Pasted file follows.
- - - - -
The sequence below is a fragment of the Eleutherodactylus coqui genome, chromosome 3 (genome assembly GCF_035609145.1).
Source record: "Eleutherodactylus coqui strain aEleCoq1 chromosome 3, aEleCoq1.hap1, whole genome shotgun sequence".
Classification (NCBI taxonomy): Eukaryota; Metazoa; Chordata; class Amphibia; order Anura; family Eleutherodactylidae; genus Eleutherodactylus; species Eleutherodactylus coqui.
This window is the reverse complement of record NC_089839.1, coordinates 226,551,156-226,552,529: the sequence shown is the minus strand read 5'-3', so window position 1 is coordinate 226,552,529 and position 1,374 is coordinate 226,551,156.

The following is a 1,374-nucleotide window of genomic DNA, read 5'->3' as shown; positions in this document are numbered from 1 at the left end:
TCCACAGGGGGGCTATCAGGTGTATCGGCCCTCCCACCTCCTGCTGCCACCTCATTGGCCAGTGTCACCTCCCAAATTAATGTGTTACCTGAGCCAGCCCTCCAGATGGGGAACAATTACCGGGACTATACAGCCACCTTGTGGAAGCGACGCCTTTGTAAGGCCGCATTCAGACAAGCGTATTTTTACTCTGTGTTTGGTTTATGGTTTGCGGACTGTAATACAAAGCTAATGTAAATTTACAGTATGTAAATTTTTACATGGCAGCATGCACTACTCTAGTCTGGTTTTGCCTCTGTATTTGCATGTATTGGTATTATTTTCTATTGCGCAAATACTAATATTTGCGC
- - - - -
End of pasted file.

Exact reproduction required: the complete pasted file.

The sequence below is a fragment of the Eleutherodactylus coqui genome, chromosome 3 (genome assembly GCF_035609145.1).
Source record: "Eleutherodactylus coqui strain aEleCoq1 chromosome 3, aEleCoq1.hap1, whole genome shotgun sequence".
Classification (NCBI taxonomy): Eukaryota; Metazoa; Chordata; class Amphibia; order Anura; family Eleutherodactylidae; genus Eleutherodactylus; species Eleutherodactylus coqui.
This window is the reverse complement of record NC_089839.1, coordinates 226,551,156-226,552,529: the sequence shown is the minus strand read 5'-3', so window position 1 is coordinate 226,552,529 and position 1,374 is coordinate 226,551,156.

The following is a 1,374-nucleotide window of genomic DNA, read 5'->3' as shown; positions in this document are numbered from 1 at the left end:
TCCACAGGGGGGCTATCAGGTGTATCGGCCCTCCCACCTCCTGCTGCCACCTCATTGGCCAGTGTCACCTCCCAAATTAATGTGTTACCTGAGCCAGCCCTCCAGATGGGGAACAATTACCGGGACTATACAGCCACCTTGTGGAAGCGACGCCTTTGTAAGGCCGCATTCAGACAAGCGTATTTTTACTCTGTGTTTGGTTTATGGTTTGCGGACTGTAATACAAAGCTAATGTAAATTTACAGTATGTAAATTTTTACATGGCAGCATGCACTACTCTAGTCTGGTTTTGCCTCTGTATTTGCATGTATTGGTATTATTTTCTATTGCGCAAATACTAATATTTGCGC